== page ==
I'm not switching to it, I rely too much on Bloglines keeping my feeds up to date from various computers, but it seems like a pretty viable alternative.
If I do have a complaint, it's a complaint I have about a ton of programs that I've tried out over the years, a bad un-install routine! Un-installing the program didn't get rid of the feed's .pst file or subscription data, it left behind a number of folders that I needed to go delete myself, and I still have an option on the Tools menu of Outlook for Attensa that I can't get rid of! Having to "clean-up" after un-installing software is getting to be a real pet peeve of mine.
Last night I listened to the latest In the Trenches podcast. Kevin and his guest, Chuck Tomasi were discussing a number of issues that I feel strongly about, and have been reminded of recently in my own workplace. They were talking about the image you, as an IT person, project to the people you support and how it can have a huge affect on how you are perceived throughout the organization, and how to "add value" to what you do in order to keep proving your worth to the organization as a way to keep your job in uncertain times. It was quite interesting, and I understand Kevin is working on a future show specifically about outsourcing and surviving mergers, which should be quite interesting.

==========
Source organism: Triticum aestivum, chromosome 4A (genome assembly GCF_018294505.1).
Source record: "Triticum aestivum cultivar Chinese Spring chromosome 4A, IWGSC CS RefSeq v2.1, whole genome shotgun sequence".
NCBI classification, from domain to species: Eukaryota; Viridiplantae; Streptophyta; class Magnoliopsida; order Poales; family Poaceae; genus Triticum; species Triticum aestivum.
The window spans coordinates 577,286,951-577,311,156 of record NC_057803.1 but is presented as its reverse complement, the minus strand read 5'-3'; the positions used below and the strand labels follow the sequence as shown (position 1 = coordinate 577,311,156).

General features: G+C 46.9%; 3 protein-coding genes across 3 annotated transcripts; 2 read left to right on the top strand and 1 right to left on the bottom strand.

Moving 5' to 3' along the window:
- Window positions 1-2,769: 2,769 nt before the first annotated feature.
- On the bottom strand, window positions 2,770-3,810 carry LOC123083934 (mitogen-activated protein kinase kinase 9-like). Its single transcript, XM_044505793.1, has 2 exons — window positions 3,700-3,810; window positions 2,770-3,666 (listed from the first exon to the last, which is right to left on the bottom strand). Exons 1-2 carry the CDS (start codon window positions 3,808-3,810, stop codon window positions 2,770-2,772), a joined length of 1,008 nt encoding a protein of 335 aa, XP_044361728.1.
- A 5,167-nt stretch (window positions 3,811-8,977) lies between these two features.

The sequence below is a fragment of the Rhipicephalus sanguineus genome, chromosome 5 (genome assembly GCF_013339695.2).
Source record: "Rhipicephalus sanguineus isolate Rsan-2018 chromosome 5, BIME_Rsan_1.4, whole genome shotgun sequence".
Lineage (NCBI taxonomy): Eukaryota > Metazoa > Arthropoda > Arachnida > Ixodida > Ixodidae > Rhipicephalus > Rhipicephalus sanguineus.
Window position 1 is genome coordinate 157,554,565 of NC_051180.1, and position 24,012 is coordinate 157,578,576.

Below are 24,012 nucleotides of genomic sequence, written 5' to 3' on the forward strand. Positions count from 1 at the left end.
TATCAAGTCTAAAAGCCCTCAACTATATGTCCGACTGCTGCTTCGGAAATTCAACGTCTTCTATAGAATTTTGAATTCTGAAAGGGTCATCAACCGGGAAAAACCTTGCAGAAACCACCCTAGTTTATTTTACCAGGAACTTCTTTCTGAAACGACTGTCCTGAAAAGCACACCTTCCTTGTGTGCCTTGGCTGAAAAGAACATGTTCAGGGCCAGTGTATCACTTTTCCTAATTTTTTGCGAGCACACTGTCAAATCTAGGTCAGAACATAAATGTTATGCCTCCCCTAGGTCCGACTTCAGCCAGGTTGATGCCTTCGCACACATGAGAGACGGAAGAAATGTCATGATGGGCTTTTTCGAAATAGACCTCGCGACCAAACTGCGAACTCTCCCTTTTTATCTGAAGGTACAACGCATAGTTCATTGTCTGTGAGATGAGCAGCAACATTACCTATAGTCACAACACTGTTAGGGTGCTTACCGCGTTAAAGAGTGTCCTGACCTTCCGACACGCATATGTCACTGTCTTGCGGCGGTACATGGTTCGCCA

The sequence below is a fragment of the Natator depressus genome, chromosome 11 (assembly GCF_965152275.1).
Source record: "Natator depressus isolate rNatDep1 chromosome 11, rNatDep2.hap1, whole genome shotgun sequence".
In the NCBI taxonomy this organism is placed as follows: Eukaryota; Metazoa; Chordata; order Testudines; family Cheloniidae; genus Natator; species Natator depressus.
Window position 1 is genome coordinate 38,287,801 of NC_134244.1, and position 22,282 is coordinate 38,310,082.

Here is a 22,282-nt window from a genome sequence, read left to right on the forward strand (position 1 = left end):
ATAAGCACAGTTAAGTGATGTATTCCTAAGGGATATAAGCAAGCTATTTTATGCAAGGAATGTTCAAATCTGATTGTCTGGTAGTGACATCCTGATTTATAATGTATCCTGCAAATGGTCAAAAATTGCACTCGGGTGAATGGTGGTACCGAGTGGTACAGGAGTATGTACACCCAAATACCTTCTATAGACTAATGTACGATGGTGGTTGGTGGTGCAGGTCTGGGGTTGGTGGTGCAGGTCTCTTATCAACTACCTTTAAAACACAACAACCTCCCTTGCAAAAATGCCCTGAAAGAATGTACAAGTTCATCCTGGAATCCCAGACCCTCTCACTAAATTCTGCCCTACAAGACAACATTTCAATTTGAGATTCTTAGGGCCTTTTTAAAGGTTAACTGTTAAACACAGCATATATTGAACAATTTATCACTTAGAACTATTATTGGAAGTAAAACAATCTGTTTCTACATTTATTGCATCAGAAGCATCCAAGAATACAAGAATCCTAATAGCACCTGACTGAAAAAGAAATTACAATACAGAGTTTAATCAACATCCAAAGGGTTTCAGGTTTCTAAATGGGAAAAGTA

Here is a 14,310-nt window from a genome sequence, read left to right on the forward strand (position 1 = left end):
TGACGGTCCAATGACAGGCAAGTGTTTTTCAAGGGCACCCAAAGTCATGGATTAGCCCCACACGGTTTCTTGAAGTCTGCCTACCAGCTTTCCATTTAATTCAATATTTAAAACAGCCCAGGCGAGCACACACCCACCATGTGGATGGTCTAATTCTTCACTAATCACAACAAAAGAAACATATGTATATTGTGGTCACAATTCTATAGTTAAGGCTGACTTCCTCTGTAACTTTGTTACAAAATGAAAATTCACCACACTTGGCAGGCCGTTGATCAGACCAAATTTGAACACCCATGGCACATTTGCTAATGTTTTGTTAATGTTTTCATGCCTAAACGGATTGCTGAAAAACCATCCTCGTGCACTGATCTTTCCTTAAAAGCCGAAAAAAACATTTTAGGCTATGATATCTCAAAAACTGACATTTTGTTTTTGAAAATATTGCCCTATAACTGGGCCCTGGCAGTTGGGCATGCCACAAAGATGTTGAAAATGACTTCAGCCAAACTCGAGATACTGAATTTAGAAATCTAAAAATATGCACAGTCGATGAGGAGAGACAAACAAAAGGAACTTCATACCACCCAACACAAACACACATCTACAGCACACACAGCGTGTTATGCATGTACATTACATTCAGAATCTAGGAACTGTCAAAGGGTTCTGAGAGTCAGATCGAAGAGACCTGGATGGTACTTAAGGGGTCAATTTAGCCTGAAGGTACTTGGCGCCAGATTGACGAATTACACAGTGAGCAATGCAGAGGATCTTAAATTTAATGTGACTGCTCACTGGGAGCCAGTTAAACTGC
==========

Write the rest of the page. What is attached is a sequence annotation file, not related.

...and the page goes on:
In my own case, not to be too specific, I was recently reminded that during times when I'm very busy, or just cut-off from interacting with my users on a regular basis for whatever reason, it only takes one person complaining about something I did, or didn't do, to affect how other users see me. Since I'm not out working with these people, the only impression they get about my work is what someone else says, and let's face it, some people like to complain.
Whether the complaint has any basis in reality or not, if you don't interact with your IT guy, your impression is going to be colored by what this other person said. That's just human nature. In that case, I've found that I have two choices. I can moan and complain about someone "bad-mouthing" me, or I can, as they say, cut out the middle man, making sure I deal directly with my users, and not allow that sort of complaint to find any fertile ground to spread. So, my goal for the normally slower summer months, is to make sure I get plenty of face time with users, especially the ones who have come in new this year. I've already discovered some mis-training that some of them got from more experienced staff members, and gotten that corrected, so the effort has already paid off!